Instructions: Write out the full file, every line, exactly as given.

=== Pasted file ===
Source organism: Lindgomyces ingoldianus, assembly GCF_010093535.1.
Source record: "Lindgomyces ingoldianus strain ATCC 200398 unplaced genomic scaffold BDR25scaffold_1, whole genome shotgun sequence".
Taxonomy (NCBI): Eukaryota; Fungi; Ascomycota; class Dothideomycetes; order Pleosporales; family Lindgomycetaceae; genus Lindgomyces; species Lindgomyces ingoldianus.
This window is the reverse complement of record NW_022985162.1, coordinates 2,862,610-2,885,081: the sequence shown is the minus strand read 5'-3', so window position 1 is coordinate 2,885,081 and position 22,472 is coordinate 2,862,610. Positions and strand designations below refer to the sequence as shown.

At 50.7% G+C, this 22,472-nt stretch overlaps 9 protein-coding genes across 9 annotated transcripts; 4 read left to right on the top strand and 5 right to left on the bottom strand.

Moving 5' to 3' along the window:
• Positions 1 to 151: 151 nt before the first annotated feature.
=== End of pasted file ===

Source organism: Lindgomyces ingoldianus, assembly GCF_010093535.1.
Source record: "Lindgomyces ingoldianus strain ATCC 200398 unplaced genomic scaffold BDR25scaffold_1, whole genome shotgun sequence".
Taxonomy (NCBI): Eukaryota; Fungi; Ascomycota; class Dothideomycetes; order Pleosporales; family Lindgomycetaceae; genus Lindgomyces; species Lindgomyces ingoldianus.
This window is the reverse complement of record NW_022985162.1, coordinates 2,862,610-2,885,081: the sequence shown is the minus strand read 5'-3', so window position 1 is coordinate 2,885,081 and position 22,472 is coordinate 2,862,610. Positions and strand designations below refer to the sequence as shown.

At 50.7% G+C, this 22,472-nt stretch overlaps 9 protein-coding genes across 9 annotated transcripts; 4 read left to right on the top strand and 5 right to left on the bottom strand.

Moving 5' to 3' along the window:
• Positions 1 to 151: 151 nt before the first annotated feature.